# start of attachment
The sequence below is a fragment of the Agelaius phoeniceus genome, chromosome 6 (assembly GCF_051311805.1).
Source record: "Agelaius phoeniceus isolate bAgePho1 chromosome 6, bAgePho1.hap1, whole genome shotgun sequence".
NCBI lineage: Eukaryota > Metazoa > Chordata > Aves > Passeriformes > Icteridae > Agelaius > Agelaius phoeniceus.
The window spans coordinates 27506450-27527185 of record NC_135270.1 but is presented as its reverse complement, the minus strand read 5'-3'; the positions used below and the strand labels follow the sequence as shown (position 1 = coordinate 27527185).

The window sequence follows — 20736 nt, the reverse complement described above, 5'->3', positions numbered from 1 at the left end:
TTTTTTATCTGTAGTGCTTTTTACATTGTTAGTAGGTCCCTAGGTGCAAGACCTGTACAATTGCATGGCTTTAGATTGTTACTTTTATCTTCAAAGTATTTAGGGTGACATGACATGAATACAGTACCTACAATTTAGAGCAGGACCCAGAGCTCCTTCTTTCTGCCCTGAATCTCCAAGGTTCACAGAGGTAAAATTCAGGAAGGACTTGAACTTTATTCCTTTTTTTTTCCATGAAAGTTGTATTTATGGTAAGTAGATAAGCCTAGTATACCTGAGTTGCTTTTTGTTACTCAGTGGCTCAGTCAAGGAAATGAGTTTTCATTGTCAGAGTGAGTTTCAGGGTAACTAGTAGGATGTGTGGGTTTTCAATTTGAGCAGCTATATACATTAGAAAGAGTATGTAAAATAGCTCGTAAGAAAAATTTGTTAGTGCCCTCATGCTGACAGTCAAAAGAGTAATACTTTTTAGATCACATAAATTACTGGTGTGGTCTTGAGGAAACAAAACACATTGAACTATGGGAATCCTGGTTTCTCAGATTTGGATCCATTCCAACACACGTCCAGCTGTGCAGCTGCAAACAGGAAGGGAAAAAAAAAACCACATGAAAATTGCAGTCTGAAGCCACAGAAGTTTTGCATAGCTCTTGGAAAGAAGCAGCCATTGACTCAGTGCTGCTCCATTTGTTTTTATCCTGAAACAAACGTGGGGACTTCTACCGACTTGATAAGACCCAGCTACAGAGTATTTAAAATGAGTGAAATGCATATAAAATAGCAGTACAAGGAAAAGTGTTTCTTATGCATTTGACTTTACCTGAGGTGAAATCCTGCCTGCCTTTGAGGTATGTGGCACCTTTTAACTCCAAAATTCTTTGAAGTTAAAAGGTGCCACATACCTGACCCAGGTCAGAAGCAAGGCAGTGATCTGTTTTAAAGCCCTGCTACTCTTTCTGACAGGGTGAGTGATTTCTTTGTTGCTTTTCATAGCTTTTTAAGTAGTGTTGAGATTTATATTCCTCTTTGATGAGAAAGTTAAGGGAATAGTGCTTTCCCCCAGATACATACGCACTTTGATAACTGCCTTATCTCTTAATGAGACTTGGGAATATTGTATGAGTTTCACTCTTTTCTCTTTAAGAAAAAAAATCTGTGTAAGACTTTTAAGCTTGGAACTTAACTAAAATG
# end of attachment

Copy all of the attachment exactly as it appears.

The sequence below is a fragment of the Agelaius phoeniceus genome, chromosome 6 (assembly GCF_051311805.1).
Source record: "Agelaius phoeniceus isolate bAgePho1 chromosome 6, bAgePho1.hap1, whole genome shotgun sequence".
NCBI lineage: Eukaryota > Metazoa > Chordata > Aves > Passeriformes > Icteridae > Agelaius > Agelaius phoeniceus.
The window spans coordinates 27506450-27527185 of record NC_135270.1 but is presented as its reverse complement, the minus strand read 5'-3'; the positions used below and the strand labels follow the sequence as shown (position 1 = coordinate 27527185).

The window sequence follows — 20736 nt, the reverse complement described above, 5'->3', positions numbered from 1 at the left end:
TTTTTTATCTGTAGTGCTTTTTACATTGTTAGTAGGTCCCTAGGTGCAAGACCTGTACAATTGCATGGCTTTAGATTGTTACTTTTATCTTCAAAGTATTTAGGGTGACATGACATGAATACAGTACCTACAATTTAGAGCAGGACCCAGAGCTCCTTCTTTCTGCCCTGAATCTCCAAGGTTCACAGAGGTAAAATTCAGGAAGGACTTGAACTTTATTCCTTTTTTTTTCCATGAAAGTTGTATTTATGGTAAGTAGATAAGCCTAGTATACCTGAGTTGCTTTTTGTTACTCAGTGGCTCAGTCAAGGAAATGAGTTTTCATTGTCAGAGTGAGTTTCAGGGTAACTAGTAGGATGTGTGGGTTTTCAATTTGAGCAGCTATATACATTAGAAAGAGTATGTAAAATAGCTCGTAAGAAAAATTTGTTAGTGCCCTCATGCTGACAGTCAAAAGAGTAATACTTTTTAGATCACATAAATTACTGGTGTGGTCTTGAGGAAACAAAACACATTGAACTATGGGAATCCTGGTTTCTCAGATTTGGATCCATTCCAACACACGTCCAGCTGTGCAGCTGCAAACAGGAAGGGAAAAAAAAAACCACATGAAAATTGCAGTCTGAAGCCACAGAAGTTTTGCATAGCTCTTGGAAAGAAGCAGCCATTGACTCAGTGCTGCTCCATTTGTTTTTATCCTGAAACAAACGTGGGGACTTCTACCGACTTGATAAGACCCAGCTACAGAGTATTTAAAATGAGTGAAATGCATATAAAATAGCAGTACAAGGAAAAGTGTTTCTTATGCATTTGACTTTACCTGAGGTGAAATCCTGCCTGCCTTTGAGGTATGTGGCACCTTTTAACTCCAAAATTCTTTGAAGTTAAAAGGTGCCACATACCTGACCCAGGTCAGAAGCAAGGCAGTGATCTGTTTTAAAGCCCTGCTACTCTTTCTGACAGGGTGAGTGATTTCTTTGTTGCTTTTCATAGCTTTTTAAGTAGTGTTGAGATTTATATTCCTCTTTGATGAGAAAGTTAAGGGAATAGTGCTTTCCCCCAGATACATACGCACTTTGATAACTGCCTTATCTCTTAATGAGACTTGGGAATATTGTATGAGTTTCACTCTTTTCTCTTTAAGAAAAAAAATCTGTGTAAGACTTTTAAGCTTGGAACTTAACTAAAATG